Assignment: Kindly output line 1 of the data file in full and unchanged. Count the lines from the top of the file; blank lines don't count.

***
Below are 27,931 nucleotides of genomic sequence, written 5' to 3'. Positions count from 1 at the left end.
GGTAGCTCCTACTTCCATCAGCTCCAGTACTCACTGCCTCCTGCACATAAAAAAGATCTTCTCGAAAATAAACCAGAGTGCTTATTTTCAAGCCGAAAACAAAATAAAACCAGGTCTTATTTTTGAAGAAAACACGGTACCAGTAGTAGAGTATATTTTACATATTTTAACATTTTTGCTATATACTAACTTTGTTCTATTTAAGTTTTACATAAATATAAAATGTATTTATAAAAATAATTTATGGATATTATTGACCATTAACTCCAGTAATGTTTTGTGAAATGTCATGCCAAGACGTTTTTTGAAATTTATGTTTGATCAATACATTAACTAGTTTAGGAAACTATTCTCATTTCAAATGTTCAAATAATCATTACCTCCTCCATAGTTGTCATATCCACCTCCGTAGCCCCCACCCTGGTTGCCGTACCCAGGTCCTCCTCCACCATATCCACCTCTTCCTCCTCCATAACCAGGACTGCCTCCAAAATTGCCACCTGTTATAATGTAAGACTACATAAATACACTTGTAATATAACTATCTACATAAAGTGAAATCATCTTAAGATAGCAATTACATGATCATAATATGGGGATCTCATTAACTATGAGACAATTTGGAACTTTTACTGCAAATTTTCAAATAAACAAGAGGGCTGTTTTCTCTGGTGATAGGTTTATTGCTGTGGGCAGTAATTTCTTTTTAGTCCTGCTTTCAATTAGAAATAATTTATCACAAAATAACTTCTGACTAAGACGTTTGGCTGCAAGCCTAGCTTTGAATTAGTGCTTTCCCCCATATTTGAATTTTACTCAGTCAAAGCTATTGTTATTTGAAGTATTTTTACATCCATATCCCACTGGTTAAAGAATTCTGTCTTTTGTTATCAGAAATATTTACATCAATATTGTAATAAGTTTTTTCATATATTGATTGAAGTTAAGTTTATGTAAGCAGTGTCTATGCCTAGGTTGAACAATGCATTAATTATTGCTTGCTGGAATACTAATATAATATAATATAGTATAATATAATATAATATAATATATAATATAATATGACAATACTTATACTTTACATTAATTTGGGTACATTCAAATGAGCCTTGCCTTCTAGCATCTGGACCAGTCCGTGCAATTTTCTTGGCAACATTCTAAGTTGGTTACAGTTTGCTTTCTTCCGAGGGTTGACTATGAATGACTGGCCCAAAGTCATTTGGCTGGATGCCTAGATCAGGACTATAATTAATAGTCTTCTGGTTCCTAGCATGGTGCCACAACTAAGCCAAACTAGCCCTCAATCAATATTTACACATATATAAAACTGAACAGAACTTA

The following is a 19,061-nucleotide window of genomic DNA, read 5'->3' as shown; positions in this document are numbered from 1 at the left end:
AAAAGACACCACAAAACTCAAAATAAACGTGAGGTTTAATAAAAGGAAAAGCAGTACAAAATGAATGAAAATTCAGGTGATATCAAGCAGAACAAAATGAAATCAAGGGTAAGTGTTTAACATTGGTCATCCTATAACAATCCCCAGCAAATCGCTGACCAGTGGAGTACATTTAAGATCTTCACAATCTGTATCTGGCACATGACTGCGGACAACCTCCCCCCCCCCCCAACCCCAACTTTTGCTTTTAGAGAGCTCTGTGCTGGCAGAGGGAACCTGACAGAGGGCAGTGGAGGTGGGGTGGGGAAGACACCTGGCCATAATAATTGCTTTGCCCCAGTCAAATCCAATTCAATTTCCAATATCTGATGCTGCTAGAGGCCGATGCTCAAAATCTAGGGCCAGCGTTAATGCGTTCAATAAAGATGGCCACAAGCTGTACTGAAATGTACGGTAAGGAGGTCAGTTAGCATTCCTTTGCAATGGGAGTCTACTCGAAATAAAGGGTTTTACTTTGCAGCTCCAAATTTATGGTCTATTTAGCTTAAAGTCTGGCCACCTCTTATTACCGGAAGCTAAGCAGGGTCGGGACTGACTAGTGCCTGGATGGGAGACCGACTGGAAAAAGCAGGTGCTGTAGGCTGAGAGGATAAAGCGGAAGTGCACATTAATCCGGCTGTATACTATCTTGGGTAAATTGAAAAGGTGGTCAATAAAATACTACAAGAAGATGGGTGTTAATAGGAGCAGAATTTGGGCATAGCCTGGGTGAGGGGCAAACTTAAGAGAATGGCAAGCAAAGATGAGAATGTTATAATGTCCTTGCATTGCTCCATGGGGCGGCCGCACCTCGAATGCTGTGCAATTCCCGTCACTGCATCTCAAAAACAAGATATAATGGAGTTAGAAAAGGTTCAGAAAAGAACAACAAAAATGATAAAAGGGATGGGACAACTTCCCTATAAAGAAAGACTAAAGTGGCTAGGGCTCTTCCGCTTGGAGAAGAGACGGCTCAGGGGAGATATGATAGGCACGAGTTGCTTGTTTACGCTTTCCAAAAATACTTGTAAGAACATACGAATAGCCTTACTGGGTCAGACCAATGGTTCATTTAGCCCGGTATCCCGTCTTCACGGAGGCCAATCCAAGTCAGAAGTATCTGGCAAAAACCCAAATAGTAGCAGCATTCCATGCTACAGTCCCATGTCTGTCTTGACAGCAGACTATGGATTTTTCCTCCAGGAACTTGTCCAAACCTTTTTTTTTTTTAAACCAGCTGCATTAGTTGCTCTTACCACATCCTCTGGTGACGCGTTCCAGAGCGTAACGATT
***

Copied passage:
Below are 27,931 nucleotides of genomic sequence, written 5' to 3'. Positions count from 1 at the left end.